Germany Britten, Stravinsky: Stefan Jackiw (violin), Cleveland Orchestra / Thomas Søndergård (conductor). Mandel Concert Hall at Severance Music Center, Cleveland, 25.11.2022. (MSJ)
Britten – Violin Concerto
Stravinsky – The Firebird (complete ballet)
Okay, critics are never supposed to be less than adoring of the received canon of masterpieces. But I am going to let you in on a little secret: the complete score to Igor Stravinsky’s ballet The Firebird is basically the director’s cut of the ever-popular Firebird Suite. It is a fun luxury, without being necessary. In the complete score, you get the scenes of flat-out genius highlighted in the suite, along with a lot – and I mean a lot – of connective material, most of which consists of a boatload of tremolos in the strings and exotic, bird-like flourishes from the woodwinds. It was Stravinsky’s first major piece, and he had not yet grasped that the connective tissue needs to be as compelling as the main scenes. That was to come, with a vengeance, in his next ballet score, Petrushka, one of the greatest things Stravinsky or anyone else ever wrote.
That being said, it is absolutely worth hearing the entire score of The Firebird just to witness the transformation the young Stravinsky made from speaking with the borrowed voice of Nikolai Rimsky-Korsakov, his teacher, to finding his own voice, which finally emerges in the infernal dance of King Katschei near the end. The performance of the complete score, led by Thomas Søndergård in his Cleveland debut, was adept at showing this transformation, becoming more and more alert and involving as it went on. It was interesting to see that Søndergård intentionally made many of his movements vague in the gloomy introduction, forcing each instrument or section to emerge uncertainly from the murk. If you looked very, very closely you could see the pulse of the 6/8 timing still ticking away in the conductor’s miniscule movements, but the bigger gestures were intentionally vague.
As the work progressed and became brighter, so did Søndergård’s movements. That is a risky approach to take, especially with a group like the Cleveland Orchestra which is famous for its fantastic precision, but it really paid off here. As things became more alive, more alert, the fabled wonder of Cleveland’s playing gelled into thrilling shape and grew more compelling from moment to moment. A sort of electric current began to generate from the ‘Infernal Dance’ on, making the final 15 minutes riveting.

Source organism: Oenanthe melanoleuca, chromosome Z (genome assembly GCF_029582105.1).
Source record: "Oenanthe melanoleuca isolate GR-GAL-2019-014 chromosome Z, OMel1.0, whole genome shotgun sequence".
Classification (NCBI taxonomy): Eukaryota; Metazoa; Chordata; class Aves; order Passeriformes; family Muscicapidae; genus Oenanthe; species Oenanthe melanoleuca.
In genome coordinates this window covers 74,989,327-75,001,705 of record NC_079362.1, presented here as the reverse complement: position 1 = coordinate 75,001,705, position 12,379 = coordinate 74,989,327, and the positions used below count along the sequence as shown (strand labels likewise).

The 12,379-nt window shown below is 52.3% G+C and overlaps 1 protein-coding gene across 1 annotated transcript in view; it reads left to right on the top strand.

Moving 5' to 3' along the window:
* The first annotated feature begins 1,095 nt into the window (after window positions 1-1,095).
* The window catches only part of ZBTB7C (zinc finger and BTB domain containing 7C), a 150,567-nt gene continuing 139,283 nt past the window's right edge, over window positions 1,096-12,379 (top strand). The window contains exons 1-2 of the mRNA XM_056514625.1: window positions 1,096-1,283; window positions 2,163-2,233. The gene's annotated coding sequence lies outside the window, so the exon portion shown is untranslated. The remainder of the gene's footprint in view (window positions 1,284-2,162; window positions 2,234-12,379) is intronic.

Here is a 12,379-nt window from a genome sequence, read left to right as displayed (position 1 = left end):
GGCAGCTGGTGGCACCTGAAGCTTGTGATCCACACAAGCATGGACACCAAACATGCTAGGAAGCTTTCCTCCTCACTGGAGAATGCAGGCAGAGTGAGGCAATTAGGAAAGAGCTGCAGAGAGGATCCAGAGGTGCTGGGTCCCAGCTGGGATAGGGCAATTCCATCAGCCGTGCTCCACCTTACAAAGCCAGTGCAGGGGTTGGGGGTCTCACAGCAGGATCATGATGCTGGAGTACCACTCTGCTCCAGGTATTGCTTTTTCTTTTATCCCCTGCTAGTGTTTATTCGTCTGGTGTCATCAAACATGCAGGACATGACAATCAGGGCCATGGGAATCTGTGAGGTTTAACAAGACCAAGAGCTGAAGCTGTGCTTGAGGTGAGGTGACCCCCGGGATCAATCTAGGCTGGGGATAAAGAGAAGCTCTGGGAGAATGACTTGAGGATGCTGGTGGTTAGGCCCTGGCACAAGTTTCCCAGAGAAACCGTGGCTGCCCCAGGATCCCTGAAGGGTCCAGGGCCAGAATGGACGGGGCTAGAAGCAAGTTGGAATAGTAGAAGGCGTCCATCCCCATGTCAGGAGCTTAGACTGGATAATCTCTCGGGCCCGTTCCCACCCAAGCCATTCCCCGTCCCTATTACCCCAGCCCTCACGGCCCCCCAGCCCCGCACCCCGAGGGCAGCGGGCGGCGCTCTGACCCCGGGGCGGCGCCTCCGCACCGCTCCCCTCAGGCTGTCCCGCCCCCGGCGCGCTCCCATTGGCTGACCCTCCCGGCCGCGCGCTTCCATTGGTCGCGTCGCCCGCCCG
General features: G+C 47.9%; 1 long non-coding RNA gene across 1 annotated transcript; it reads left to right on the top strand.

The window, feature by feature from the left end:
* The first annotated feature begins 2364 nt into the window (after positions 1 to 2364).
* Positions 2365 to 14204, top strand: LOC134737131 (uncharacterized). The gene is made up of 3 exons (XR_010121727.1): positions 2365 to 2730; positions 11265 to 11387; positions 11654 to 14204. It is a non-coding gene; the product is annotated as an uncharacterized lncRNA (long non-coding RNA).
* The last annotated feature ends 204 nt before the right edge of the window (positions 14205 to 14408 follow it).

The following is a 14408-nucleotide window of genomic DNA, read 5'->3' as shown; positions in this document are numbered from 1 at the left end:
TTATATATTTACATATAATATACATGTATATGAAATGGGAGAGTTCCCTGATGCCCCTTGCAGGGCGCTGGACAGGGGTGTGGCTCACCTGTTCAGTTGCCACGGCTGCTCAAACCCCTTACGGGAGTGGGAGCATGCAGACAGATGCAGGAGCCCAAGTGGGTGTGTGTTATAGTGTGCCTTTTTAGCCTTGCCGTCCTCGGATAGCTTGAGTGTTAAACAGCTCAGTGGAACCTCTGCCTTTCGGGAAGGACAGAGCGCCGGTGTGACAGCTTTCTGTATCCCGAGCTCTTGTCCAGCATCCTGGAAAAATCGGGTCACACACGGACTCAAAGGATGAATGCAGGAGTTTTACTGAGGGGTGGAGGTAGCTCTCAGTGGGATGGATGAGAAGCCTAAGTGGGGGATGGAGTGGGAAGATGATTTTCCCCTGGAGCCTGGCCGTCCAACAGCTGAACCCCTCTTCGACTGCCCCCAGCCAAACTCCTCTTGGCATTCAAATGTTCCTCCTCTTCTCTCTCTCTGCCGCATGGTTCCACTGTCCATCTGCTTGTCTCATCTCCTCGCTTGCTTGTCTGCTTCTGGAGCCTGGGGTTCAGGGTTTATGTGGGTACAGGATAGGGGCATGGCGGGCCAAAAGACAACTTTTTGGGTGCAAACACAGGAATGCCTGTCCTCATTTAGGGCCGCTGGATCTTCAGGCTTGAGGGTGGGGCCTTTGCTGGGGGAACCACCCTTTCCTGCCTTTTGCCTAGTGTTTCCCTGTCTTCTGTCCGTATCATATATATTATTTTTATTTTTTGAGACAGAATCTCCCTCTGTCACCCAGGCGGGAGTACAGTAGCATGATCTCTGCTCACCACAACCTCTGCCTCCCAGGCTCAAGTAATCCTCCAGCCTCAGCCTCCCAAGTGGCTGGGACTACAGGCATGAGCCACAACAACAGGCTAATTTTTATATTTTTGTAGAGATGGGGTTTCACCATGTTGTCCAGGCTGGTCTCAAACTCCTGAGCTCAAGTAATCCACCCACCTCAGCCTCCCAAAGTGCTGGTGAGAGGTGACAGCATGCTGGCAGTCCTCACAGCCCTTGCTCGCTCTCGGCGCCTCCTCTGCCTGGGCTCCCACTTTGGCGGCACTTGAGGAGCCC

Numerous soloists along the way offered breathtaking moments, particularly the orchestra’s four kings of the woodwinds: Joshua Smith (flute), Frank Rosenwein (oboe), Afendi Yusuf (clarinet) and John Clouser (bassoon), along with the princely playing of principal French horn Nathaniel Silberschlag. Without question, it was the entire orchestra playing as a unit and listening to each other closely that brought this to life. Søndergård deployed a full range of dynamics, from barely audible through shaking the rafters of the hall. It was an impressive accomplishment and an impressive Cleveland debut.
The first half of the concert was by no means negligible, if by no means as easy to please. Benjamin Britten’s Violin Concerto is of considerable interest, even if it has been eclipsed by the other works he was writing under the looming shadow of approaching war in the late 1930s. One can, however, feel the chemistry burbling just beneath the surface of the concerto, the same volatile brew that was simultaneously bubbling up in the song cycle Les Illuminations and was about to erupt with terrifying force in his Sinfonia da Requiem.
In the concerto, the first movement starts almost casually before proceeding to a mischievous and eccentric scherzo, followed by the sudden emergence of a mournful passacaglia in the finale. Taken all together, it doesn’t exceed the sum of its parts though there are many vivid moments along the way. To hear it is an interesting treat, so thanks to Stefan Jackiw for undertaking this score with complete commitment. There was no hesitation in his intense attack, and Jackiw was adept at making many of the sighing passages speak in an almost human voice. It is something I have been delighted to see in the work of some young instrumentalists these days, that attempt to get beyond beautiful, perfect technique and actually make the instrument somehow speak in a very human manner. That is what a classic pianist like Arthur Schnabel did in the early-to-mid-twentieth century, but in the decades after Schnabel was gone, it became a rare commodity, replaced instead by the high-gloss sheen factories of the conservatories.
Jackiw doesn’t play that game. There are certainly violinists around who make cleaner, prettier, safer sounds, but there aren’t many who communicate the way Jackiw does. And he did much to make the Britten concerto come to life. Particularly impressive was the long and discursive cadenza. If ultimately it doesn’t quite come off, it is not for a lack of commitment in this performance. We have been lucky, after not having heard it in Cleveland until 2014, to have had a number of attempts to audition it over the last few years, the most recent of which was with soloist Vilde Frang during the Blossom Music Festival in 2018. Frang’s tone was bigger and more luxurious, but Jackiw brought out the human element even more.
By no means a mere accompanist in the Britten, Søndergård vividly sculpted sound around the soloist and engaged with Jackiw to make the most of the work. What was clearest after this warmly received concert is that we will be eager to hear more in Cleveland from both these artists.
Mark Sebastian Jordan